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Important Travel Information for Those Taking Family Holidays In Thailand

>> Sep 29, 2015

If you are thinking about booking a family holiday in Thailand, there is some important travel information that you need to be aware of (particularly if you’ve never been to the country before). In this article, we have outlined some of this information to help you plan your holiday accordingly. Even so, we recommend speaking with your travel agent to ensure you haven’t missed anything.
The country’s culture has been developed over thousands of years and is strongly influenced by the principles of ancestor worship and Buddhism. You will find that Thailand’s music and dance is a fusion of early customs, religion and modern society – they’re truly a wonder to behold. As religion is important to the people, it is important to be respectful.

The currency of Thailand is the baht, which is divided into 100 satang. A baht is worth a little over 3 cents Australian; a typical meal will cost you around 150 baht (or about 5 cents Australian). Coins range from 1 satang to 10 baht and notes range from 20 baht to 1000 baht. It is generally recommend that you exchange before you arrive.

Keep in mind that it is considered rude to wear revealing clothing, to show anger or impatience, to blow your nose or lick your fingers whilst eating, to point (particularly with your feet), and to touch a Thai person (particular on the head). The customary greeting is to bow the head whilst placing your hands together and raising them.

Whilst Thai is the official language, there are different local dialects and several other languages also spoken (such as Chinese, Malay, Lao and English). English is taught in schools, but fluent speakers will be few and far between. Fortunately, the people are very friendly and willing to help with translations whenever possible.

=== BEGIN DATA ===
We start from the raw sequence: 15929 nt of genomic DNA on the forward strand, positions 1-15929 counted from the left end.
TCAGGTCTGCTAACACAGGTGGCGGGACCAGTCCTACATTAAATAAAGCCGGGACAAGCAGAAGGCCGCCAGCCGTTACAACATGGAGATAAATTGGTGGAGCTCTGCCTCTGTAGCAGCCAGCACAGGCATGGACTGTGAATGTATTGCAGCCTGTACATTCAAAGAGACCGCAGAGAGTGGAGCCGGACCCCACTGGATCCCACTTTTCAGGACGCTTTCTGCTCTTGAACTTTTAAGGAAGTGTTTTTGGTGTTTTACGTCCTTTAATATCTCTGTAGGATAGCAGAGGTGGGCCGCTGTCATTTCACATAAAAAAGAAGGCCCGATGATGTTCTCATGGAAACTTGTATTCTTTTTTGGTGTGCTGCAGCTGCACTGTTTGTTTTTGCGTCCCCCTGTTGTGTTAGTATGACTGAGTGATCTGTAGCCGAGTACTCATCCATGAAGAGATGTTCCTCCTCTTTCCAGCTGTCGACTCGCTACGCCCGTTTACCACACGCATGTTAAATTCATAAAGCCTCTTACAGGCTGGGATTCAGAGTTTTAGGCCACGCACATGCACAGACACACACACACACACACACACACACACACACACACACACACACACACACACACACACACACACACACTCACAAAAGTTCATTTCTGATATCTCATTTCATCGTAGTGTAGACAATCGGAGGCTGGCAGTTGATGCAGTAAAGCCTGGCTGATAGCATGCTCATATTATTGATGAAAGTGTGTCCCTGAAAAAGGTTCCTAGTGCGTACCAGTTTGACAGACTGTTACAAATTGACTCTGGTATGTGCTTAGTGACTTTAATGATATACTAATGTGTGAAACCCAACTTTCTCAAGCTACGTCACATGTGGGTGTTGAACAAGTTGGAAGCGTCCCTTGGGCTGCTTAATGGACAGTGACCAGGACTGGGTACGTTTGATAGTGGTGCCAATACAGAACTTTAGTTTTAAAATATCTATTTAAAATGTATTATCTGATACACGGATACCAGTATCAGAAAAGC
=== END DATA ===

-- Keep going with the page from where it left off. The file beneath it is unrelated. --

The most popular way to get around the country is by taxi – metered taxis are generally cheaper than those offering a set rate. The most iconic way to get around, however, is by tuk tuk. Note that they charge higher rates and will often detour to particular shops in order to earn commission (you can request the driver take you directly to your destination).

Travellers with a current Australian passport that is valid for at least 6 months can take family holidays in Thailand for up to 30 days without a visa. Australian visitors entering from a neighbouring country can stay for up to 15 days without a visa. If you want to stay longer, intend to work or are travelling for reasons other than tourism, you need a visa.

We hope that the travel information provided here has reassured you that your family holiday in Thailand will go off without a hitch. If there is anything that you are still unsure about, ensure that you speak to your travel agent, to someone who has previously holidayed in Thailand or do some online research – it is important that you are comfortable with your decision.

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